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The Empowerment of Migrant Workers in a Precarious Situation: The Role of Labor Inspection

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For decades, country-specific, regional, and comparative research has identified the legal, political, economic, and social structures that create precarity for transnational migrants doing low-paid work. Similarly, research has recorded in detail the exploitation and rights violations that occur for migrants in precarious situations, including undocumented workers and temporary migrant workers. The focus here has typically been on the practices of recruiters and employers in perpetuating exploitation. 

Less attention has been directed towards the question of whether, in their institutional design, labour inspectorates are fit to the task of protecting migrant workers’ rights. It is an important time to bring that dimension into the spotlight as well.

In the UN Global Compact on Safe, Orderly, and Regular Migration, States have committed to:

Strengthen the enforcement of fair and ethical recruitment and decent work norms and policies by enhancing the abilities of labour inspectors and other authorities to better monitor recruiters, employers, and service providers in all sectors, ensuring that international human rights and labour law is observed to prevent all forms of exploitation, slavery, servitude and forced, compulsory or child labour (para. 22.f).

In an earlier blog post, I discussed a recent KNOMAD’s research project on the Empowerment of Migrant Workers in a Precarious Situation, in which I undertook a comparative analysis of the operation of state-based labor inspectorates across five countries – Canada, Germany, Malaysia, Qatar, and South Africa. It examined the extent to which their design facilitates the empowerment of migrants in a precarious situation. 

The research identified recurring patterns in institutional design that impeded labor inspectorates’ ability to offer effective protection to migrant workers, including due to:

(i)    conflicts embedded in their mandates; 
(ii)    a mandate that restricts the scope of rights enforcement; 
(iii)    inspectorate structures that fragment enforcement; 
(iv)    lack of expertise and resources; 
(v)    reliance on individual migrant workers’ to bring forward formal complaints before enforcement is activated; and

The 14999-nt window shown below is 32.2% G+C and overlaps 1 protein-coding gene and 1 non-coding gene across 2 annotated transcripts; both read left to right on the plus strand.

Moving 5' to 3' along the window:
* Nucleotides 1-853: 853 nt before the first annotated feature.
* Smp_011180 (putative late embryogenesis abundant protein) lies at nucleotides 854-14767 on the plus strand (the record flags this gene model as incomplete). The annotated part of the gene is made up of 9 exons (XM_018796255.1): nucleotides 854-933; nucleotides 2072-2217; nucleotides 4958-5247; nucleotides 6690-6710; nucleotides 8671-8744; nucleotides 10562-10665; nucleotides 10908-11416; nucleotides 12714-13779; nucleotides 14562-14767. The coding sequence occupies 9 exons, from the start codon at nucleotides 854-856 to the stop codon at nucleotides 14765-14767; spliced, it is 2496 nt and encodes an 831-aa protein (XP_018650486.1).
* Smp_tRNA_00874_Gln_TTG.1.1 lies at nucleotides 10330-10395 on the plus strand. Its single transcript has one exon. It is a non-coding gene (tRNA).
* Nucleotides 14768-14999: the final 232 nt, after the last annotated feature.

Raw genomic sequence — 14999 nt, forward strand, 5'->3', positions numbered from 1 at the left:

(vi)    lack of support that would make labor inspectorates accessible to migrant workers.

To move towards meeting their commitment in the Global Compact for Migration to enhance the monitoring and enforcement of migrant workers’ rights, KNOMAD’s research paper identified the following eight steps that States should pursue to strengthen the mandate and capacity of labor inspectorates:

  1. Establish specialized national labor inspectorates with a mandate to enforce the comprehensive range of rights violations that migrant workers experience across the full arc of their migration journey. 
  2. Staff labor inspectorates with personnel hired specifically for their expertise in labor migration, labor rights of migrant workers, and systemic understanding of how different dimensions of migrant worker precarity are constructed and interact.
  3. Ensure members of labor inspectorates have security of tenure and are compensated at a level that ensures their independence.
  4. Resource labor inspectorates at a level that enables them to engage in extensive strategic proactive inspection and rights enforcement in the sectors where migrant workers are concentrated, and in sectors where migrant workers are at high risk of exploitation.
  5. Staff labor inspectorates with interpreters who are experts in the languages of the largest populations of migrant workers and ensure access to other language interpreters as needed. 
  6. Design and audit labor inspectorates to ensure their accessibility to migrant workers, whether that access is through in-person engagement or through the use of technology that is easy, safe, and readily available for workers to use. 
  7. Ensure that supports needed for meaningful access such as legal assistance, interpretation, and continued authority to live and work in the state are implemented.
  8. Empower labor inspectorates to issue and enforce remedies that are responsive to migrant workers’ needs and that provide redress for violations of workers’ rights.

Read KNOMAD’s full report here.


Fay Faraday

Assistant Professor, Osgoode Hall Law School, York University, Canada

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